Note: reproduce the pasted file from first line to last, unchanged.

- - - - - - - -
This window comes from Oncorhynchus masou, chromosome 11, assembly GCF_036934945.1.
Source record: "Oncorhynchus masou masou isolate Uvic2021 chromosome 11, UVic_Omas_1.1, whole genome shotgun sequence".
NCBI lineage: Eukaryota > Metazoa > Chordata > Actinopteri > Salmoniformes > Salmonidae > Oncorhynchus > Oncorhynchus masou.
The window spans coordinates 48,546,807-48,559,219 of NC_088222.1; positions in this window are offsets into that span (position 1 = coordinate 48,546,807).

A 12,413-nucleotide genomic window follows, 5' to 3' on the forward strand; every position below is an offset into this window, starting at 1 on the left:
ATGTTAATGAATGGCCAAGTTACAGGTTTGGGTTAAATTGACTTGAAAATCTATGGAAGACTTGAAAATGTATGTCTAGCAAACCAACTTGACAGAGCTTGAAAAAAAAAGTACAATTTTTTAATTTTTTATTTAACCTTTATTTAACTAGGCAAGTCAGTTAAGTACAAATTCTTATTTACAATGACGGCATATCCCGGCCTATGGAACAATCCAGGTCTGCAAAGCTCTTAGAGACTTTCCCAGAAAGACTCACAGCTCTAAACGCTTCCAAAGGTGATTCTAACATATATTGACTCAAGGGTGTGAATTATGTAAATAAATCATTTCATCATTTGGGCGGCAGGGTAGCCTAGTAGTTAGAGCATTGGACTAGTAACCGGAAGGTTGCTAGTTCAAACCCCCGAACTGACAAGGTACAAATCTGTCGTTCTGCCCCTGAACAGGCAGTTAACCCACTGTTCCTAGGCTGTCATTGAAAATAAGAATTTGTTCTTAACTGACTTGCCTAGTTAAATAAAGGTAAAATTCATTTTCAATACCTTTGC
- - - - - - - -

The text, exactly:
This window comes from Oncorhynchus masou, chromosome 11, assembly GCF_036934945.1.
Source record: "Oncorhynchus masou masou isolate Uvic2021 chromosome 11, UVic_Omas_1.1, whole genome shotgun sequence".
NCBI lineage: Eukaryota > Metazoa > Chordata > Actinopteri > Salmoniformes > Salmonidae > Oncorhynchus > Oncorhynchus masou.
The window spans coordinates 48,546,807-48,559,219 of NC_088222.1; positions in this window are offsets into that span (position 1 = coordinate 48,546,807).

A 12,413-nucleotide genomic window follows, 5' to 3' on the forward strand; every position below is an offset into this window, starting at 1 on the left:
ATGTTAATGAATGGCCAAGTTACAGGTTTGGGTTAAATTGACTTGAAAATCTATGGAAGACTTGAAAATGTATGTCTAGCAAACCAACTTGACAGAGCTTGAAAAAAAAAGTACAATTTTTTAATTTTTTATTTAACCTTTATTTAACTAGGCAAGTCAGTTAAGTACAAATTCTTATTTACAATGACGGCATATCCCGGCCTATGGAACAATCCAGGTCTGCAAAGCTCTTAGAGACTTTCCCAGAAAGACTCACAGCTCTAAACGCTTCCAAAGGTGATTCTAACATATATTGACTCAAGGGTGTGAATTATGTAAATAAATCATTTCATCATTTGGGCGGCAGGGTAGCCTAGTAGTTAGAGCATTGGACTAGTAACCGGAAGGTTGCTAGTTCAAACCCCCGAACTGACAAGGTACAAATCTGTCGTTCTGCCCCTGAACAGGCAGTTAACCCACTGTTCCTAGGCTGTCATTGAAAATAAGAATTTGTTCTTAACTGACTTGCCTAGTTAAATAAAGGTAAAATTCATTTTCAATACCTTTGC